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VIET SEAFOOD

Philippine Firms Core Of PNG Tuna Industry Philippines, September 19, 13

Papua New Guinea Fisheries and Marine Resources Minister Mao Zeming acknowledged the contribution of Philippine firms to the growth of his country’s tuna industry through the largest purse seine fishing fleet and cannery operating in the island state.

“We are indebted to the Philippine government and the pioneer Filipino companies and their ingenuity in investing and plying their capital and know-how in the tuna fishing and processing business in PNG,” Zeming said in statement issued here.
He said the investments of Philippine companies have greatly contributed to PNG’s tuna industry, now with a value of at least $408 million.
Local tuna tycoon Rodrigo E. Rivera, owner of RD Corp., was cited in the statement for pioneering Philippine tuna investments in PNG by signing an agreement with its government in 1995.
RD Corp.’s activities in PNG now include tuna fishing and canning, can making, fish meal, shipyard/dry docking, cold storage, value-added fresh seafood products, wharf and stevedoring, construction and real estate.
The PNG government and RD Corp. were said to be in the process of reviewing the state agreement, which expires in 2015.
“I want to assure you that my government will review the agreement with a view to extend the agreement after 2015,” Zeming said.
The minister also cited Francisco T. Laurel, Sr.’s Frabelle Corp., another Philippine company operating in PNG, for the growth of that country’s tuna industry.
Frabelle signed an agreement with the PNG government in March 2006. This agreement is also under review to thresh out “inhibiting factors” to the company’s operations.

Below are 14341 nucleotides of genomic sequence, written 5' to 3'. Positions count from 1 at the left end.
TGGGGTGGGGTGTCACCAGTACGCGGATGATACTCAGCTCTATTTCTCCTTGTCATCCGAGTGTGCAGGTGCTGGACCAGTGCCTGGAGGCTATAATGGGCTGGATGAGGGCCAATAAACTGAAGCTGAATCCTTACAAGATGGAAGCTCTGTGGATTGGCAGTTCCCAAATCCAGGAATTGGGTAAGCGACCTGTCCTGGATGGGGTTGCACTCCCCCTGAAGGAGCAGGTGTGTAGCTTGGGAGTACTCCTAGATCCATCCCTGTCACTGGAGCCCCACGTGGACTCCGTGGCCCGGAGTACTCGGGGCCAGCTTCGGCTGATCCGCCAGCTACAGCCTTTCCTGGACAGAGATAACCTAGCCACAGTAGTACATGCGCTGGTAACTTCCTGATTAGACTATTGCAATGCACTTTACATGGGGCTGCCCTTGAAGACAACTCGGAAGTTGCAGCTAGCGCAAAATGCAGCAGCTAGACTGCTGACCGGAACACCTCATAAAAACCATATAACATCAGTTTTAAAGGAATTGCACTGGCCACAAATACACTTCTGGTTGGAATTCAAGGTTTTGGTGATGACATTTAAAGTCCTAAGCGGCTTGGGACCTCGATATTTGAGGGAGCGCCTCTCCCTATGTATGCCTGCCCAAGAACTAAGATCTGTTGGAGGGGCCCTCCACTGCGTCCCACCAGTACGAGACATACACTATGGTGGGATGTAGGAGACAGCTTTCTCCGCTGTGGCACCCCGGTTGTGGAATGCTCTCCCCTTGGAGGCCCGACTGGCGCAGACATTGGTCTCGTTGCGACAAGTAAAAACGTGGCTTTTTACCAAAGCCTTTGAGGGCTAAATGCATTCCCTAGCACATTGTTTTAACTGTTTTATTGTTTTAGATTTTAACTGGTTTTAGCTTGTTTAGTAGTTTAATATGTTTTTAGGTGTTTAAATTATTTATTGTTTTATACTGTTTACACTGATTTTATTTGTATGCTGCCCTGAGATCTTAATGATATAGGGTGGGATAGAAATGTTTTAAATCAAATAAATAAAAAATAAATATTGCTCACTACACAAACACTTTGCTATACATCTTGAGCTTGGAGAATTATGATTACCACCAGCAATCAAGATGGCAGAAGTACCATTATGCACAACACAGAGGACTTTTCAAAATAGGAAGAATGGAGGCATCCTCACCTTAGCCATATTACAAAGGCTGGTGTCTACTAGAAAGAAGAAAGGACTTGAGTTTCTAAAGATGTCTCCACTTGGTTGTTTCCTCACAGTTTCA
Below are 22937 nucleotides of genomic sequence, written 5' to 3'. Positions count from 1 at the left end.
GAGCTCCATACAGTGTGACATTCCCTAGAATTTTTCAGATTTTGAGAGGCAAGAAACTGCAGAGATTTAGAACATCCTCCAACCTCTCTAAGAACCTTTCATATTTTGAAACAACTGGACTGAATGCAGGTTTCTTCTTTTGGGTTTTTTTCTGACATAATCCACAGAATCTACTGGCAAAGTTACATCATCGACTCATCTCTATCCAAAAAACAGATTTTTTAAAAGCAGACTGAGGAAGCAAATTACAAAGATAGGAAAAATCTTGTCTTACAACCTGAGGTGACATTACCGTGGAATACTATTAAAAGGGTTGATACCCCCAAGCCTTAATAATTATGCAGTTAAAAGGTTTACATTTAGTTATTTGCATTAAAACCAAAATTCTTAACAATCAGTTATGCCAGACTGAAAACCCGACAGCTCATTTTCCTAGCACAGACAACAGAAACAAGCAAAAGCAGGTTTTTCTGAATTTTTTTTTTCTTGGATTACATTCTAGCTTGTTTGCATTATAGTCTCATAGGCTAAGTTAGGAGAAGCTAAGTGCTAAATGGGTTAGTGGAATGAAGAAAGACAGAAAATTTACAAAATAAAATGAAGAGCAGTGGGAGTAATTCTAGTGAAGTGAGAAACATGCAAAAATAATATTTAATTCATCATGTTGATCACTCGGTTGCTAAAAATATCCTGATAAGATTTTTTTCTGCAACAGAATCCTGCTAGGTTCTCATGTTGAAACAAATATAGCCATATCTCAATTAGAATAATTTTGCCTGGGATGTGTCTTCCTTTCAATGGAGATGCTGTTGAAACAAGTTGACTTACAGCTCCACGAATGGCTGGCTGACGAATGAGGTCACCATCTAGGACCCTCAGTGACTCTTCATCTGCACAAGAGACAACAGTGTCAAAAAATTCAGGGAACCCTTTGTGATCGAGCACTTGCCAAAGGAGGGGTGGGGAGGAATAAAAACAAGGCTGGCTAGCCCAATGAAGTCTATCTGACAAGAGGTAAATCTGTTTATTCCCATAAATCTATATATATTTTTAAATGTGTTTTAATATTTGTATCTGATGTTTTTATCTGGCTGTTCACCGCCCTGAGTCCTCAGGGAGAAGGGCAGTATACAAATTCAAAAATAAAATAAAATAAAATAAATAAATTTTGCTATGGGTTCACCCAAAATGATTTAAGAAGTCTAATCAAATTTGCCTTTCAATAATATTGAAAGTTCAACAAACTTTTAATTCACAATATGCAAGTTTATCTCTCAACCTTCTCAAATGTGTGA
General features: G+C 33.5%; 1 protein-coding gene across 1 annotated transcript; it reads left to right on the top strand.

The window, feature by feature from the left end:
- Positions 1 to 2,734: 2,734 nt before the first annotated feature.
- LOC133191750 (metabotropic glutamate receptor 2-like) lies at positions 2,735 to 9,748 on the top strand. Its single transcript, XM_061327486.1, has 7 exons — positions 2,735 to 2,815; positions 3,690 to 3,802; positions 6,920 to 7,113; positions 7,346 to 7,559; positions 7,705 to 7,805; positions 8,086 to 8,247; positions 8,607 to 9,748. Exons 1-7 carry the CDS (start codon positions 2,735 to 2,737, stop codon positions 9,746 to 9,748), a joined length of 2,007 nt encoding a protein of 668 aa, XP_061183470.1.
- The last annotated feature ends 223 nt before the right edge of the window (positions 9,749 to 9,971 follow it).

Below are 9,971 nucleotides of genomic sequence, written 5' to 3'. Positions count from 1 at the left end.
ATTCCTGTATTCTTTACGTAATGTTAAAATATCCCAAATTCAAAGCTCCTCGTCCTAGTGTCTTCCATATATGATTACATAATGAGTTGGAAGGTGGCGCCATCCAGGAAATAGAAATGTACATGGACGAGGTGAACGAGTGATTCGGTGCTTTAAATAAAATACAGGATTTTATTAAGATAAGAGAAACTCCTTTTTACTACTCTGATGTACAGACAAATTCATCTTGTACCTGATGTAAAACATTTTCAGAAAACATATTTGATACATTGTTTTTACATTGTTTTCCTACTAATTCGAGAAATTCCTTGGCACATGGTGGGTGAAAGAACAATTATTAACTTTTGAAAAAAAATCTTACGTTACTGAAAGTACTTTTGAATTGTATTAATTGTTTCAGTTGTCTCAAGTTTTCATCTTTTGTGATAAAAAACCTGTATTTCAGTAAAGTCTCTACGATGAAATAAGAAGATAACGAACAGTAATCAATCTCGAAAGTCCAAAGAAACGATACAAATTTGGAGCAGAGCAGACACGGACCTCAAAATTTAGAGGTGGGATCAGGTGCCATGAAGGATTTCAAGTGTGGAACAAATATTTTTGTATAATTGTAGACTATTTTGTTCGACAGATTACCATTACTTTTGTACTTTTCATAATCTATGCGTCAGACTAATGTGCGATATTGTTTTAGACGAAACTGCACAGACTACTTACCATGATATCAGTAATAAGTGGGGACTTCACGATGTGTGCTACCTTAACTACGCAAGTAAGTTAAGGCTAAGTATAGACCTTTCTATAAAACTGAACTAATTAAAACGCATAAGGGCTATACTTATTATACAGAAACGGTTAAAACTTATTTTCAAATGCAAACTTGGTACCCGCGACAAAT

“Two separate committees have been established... to assist Frabelle [in addressing] specific areas of concern such as water, power, port charges, customs, work permit and visa for its foreign workers,” Zeming said.
In June, Frabelle, in a joint venture with Century Canning Corp., another Philippine company, and Thailand’s Thai Union Corp., opened Majestic Seafoods in Malahang, PNG.
Zeming said Majestic Seafoods is the largest tuna cannery in his country and the South Pacific so far.
He noted that ground-breaking had also been done for a tuna processing facility, Nambawan Seafood, “next door” to Majestic Seafoods, in June.
There are three more canneries to be built in PNG “because of the effort by Frabelle to lure foreign players to PNG,” Zeming added.
Cencon Packaging, another Philippine company, is also building a can-making plant to supply the tuna canneries, Zeming said, while Rell & Renn Fishing Corp. is also planning to establish a katsuobushi (dried and smoked tuna) plant and a fresh fish operation on Manus Island.
Zeming said that the fresh fish project will be established under a joint venture, Offshore Master, with 25% local shareholders.
In terms of fishing access, the PNG National Fisheries Authority has licensed 59 Filipino-owned purse seine fishing vessels this year.
“The Philippines has the largest number of purse seine fishing vessels in PNG,” Zeming said.
The fleet’s combined catch in 2012 reached 196,052 metric tons, about 28% of PNG’s purse seine fishery annual total available catch, according to the statement.
Philippine fishing firms are allowed to operate in PNG waters provided that catches are landed and processed in the island state.
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